Average Price: $150
While Uncle Nearest is distilling their own juice these days, this is still the work of Master Blender Victoria Eady Butler with carefully sourced Tennessee whiskey barrels. In this case, Eady Bulter hand-selected the best-of-the-best from their inventory to create the perfect whiskey to exemplify the brand and Tennessee whiskey traditions.
This was really nice overall. There was no fault in any of it. The only reason it’s a little lower today is that I really wanted to pour this over a single rock to calm down those ABVs and let the deep flavors bloom in the glass.
4. Legent — Taste 6
Average Price: $47
This bottle from Beam Suntory marries Kentucky Bourbon, California wine, and Japanese whisky blending in one bottle. Legent is classic Kentucky bourbon made by bourbon legend Fred Noe at Beam that’s finished in both French oak that held red wine and Spanish sherry casks. The juice is then blended by whisky blending legend Shinji Fukuyo.
This was just freakin’ delicious. Again, the lower ABV is the only thing I can think to ding. Because of that, I immediately wanted to mix this into a killer Manhattan.
3. Eagle Rare 17 Years Old 2021 BTAC — Taste 10
Average Price: $2,308
This whiskey was produced in the spring of 2003. Since then, it lost 73 percent of its volume to the angels as it rested in warehouses C, K, M, and Q on various floors. The barrels were then vatted, proofed down, and bottled.
I would have put money on this or the next entry to have won. They’re both perfect bourbon specimens that are hard to beat. The proof here was a little warm but didn’t take away from the depth of the flavor profile. I simply liked the balance on the next one a tad more.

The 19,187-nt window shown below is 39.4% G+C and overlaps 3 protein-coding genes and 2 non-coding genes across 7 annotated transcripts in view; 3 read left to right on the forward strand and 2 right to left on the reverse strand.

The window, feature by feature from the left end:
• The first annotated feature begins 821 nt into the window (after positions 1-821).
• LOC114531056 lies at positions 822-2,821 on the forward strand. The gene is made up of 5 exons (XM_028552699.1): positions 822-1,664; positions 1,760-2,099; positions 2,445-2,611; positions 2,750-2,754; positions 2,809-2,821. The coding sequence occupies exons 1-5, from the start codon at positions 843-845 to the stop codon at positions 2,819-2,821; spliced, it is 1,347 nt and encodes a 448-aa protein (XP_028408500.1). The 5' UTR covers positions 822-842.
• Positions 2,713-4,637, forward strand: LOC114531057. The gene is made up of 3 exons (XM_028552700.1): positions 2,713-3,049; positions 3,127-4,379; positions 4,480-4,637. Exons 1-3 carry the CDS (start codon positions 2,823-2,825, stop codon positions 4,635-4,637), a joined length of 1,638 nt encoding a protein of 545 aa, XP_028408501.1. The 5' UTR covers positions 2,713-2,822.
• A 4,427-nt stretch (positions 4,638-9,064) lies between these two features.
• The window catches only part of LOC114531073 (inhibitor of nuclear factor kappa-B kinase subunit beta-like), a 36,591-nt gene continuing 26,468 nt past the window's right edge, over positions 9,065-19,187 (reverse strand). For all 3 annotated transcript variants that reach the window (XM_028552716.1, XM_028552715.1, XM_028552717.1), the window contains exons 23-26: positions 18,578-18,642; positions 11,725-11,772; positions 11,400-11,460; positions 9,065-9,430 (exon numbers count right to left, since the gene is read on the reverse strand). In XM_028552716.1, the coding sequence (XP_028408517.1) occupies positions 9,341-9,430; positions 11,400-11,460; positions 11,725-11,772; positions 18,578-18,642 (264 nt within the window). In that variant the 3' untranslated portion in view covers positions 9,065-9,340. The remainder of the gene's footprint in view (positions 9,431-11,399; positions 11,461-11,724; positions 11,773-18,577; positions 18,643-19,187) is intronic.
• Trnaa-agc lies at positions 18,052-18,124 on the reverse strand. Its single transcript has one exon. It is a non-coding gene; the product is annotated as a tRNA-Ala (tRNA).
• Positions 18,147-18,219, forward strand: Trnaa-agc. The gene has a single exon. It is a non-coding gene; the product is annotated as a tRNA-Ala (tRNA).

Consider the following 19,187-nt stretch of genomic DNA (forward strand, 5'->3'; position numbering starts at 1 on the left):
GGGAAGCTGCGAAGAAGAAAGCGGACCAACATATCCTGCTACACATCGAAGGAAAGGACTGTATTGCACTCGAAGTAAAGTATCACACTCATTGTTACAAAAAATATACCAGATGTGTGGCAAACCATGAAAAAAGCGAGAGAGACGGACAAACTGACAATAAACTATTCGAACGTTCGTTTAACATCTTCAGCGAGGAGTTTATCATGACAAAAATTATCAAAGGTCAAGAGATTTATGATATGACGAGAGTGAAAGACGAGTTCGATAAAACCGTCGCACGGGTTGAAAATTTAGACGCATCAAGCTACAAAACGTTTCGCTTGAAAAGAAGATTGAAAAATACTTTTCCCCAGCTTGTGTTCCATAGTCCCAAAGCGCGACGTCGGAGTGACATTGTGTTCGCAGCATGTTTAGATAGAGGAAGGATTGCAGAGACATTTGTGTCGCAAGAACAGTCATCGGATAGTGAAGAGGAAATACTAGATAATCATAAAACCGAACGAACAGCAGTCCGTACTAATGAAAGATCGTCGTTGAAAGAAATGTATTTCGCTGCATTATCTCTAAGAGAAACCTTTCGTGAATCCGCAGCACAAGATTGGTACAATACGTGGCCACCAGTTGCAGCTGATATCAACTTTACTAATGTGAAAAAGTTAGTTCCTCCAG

2. Michter’s Single Barrel Kentucky Straight Bourbon Whiskey 10 Years Old — Taste 4
Average Price: $512
The juice in this bottle is a little under wrap. Michter’s is currently distilling and aging its own whiskey, but this is still sourced. The actual barrels sourced for these single barrel expressions tend to be at least ten years old with some rumored to be closer to 15 years old (depending on the barrel’s quality, naturally). Either way, the juice goes through Michter’s bespoke filtration process before a touch of Kentucky’s iconic soft limestone water is added, bringing the bourbon down to a very crushable 94.4 proof.
Again, this is a perfect whiskey. Plus, it has this great balance between the warmth and the palate that just works.
1. Wild Turkey Kentucky Spirit Single Barrel — Taste 7
Average Price: $59
Jimmy Russell hand selects eight to nine-year-old barrels from his warehouses for their individual taste and quality. Those barrels are then cut down ever-so-slightly to 101 proof and bottled with their barrel number and warehouse location.
I was kind of surprised to see this win. I was also kind of… not surprised. I love this whiskey and actually drink it at home. It’s so good, nuanced, flavorful, and balanced that it’s almost too good to be true — especially at $60 a bottle.
Part 3: Final Thoughts
Well, there you have it. The expensive bottles were not inherently better tasting than the affordable (even cheap) ones. Hell, even the budget bottles (Maker’s and Heaven Hill) really only ranked last because of their thinner finishes, thanks to the proofing — not the taste of the whiskey.
Overall, all of these whiskeys are worth seeking out for one reason or another — mixing drinks, shots, perfecting a cocktail, neat pours on cold nights, etc. — but it’s the top four or five that really shine the brightest.
I’d recommend the Legent, Knob Creek, and Wild Turkey if you’re looking for a great everyday pour that also mixes a great cocktail. The Eagle Rare and Michter’s are also great but maybe only break those out for holidays and big occasions. Turns out you’re not missing that much between the bottles after all.